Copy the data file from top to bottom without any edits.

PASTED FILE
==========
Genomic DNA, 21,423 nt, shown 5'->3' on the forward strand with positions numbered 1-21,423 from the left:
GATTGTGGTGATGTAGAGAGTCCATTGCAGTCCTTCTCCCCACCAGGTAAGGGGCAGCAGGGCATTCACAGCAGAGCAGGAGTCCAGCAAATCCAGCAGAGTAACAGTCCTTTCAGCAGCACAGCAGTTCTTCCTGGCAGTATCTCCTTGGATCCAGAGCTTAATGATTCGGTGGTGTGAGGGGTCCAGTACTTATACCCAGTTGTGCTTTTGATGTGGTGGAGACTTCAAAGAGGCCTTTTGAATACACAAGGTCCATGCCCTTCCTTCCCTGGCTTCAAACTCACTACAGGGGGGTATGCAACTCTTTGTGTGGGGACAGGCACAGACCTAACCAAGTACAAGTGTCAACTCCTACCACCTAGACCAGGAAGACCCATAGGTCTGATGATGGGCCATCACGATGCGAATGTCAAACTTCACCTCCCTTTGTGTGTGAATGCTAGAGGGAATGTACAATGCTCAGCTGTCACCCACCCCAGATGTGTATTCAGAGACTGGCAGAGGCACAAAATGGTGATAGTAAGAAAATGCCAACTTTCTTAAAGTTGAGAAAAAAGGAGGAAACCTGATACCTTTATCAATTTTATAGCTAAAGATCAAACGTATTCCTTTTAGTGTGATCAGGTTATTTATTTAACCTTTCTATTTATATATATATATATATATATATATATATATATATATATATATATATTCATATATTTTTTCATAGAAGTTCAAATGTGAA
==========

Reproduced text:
Genomic DNA, 21,423 nt, shown 5'->3' on the forward strand with positions numbered 1-21,423 from the left:
GATTGTGGTGATGTAGAGAGTCCATTGCAGTCCTTCTCCCCACCAGGTAAGGGGCAGCAGGGCATTCACAGCAGAGCAGGAGTCCAGCAAATCCAGCAGAGTAACAGTCCTTTCAGCAGCACAGCAGTTCTTCCTGGCAGTATCTCCTTGGATCCAGAGCTTAATGATTCGGTGGTGTGAGGGGTCCAGTACTTATACCCAGTTGTGCTTTTGATGTGGTGGAGACTTCAAAGAGGCCTTTTGAATACACAAGGTCCATGCCCTTCCTTCCCTGGCTTCAAACTCACTACAGGGGGGTATGCAACTCTTTGTGTGGGGACAGGCACAGACCTAACCAAGTACAAGTGTCAACTCCTACCACCTAGACCAGGAAGACCCATAGGTCTGATGATGGGCCATCACGATGCGAATGTCAAACTTCACCTCCCTTTGTGTGTGAATGCTAGAGGGAATGTACAATGCTCAGCTGTCACCCACCCCAGATGTGTATTCAGAGACTGGCAGAGGCACAAAATGGTGATAGTAAGAAAATGCCAACTTTCTTAAAGTTGAGAAAAAAGGAGGAAACCTGATACCTTTATCAATTTTATAGCTAAAGATCAAACGTATTCCTTTTAGTGTGATCAGGTTATTTATTTAACCTTTCTATTTATATATATATATATATATATATATATATATATATATATATATATATTCATATATTTTTTCATAGAAGTTCAAATGTGAA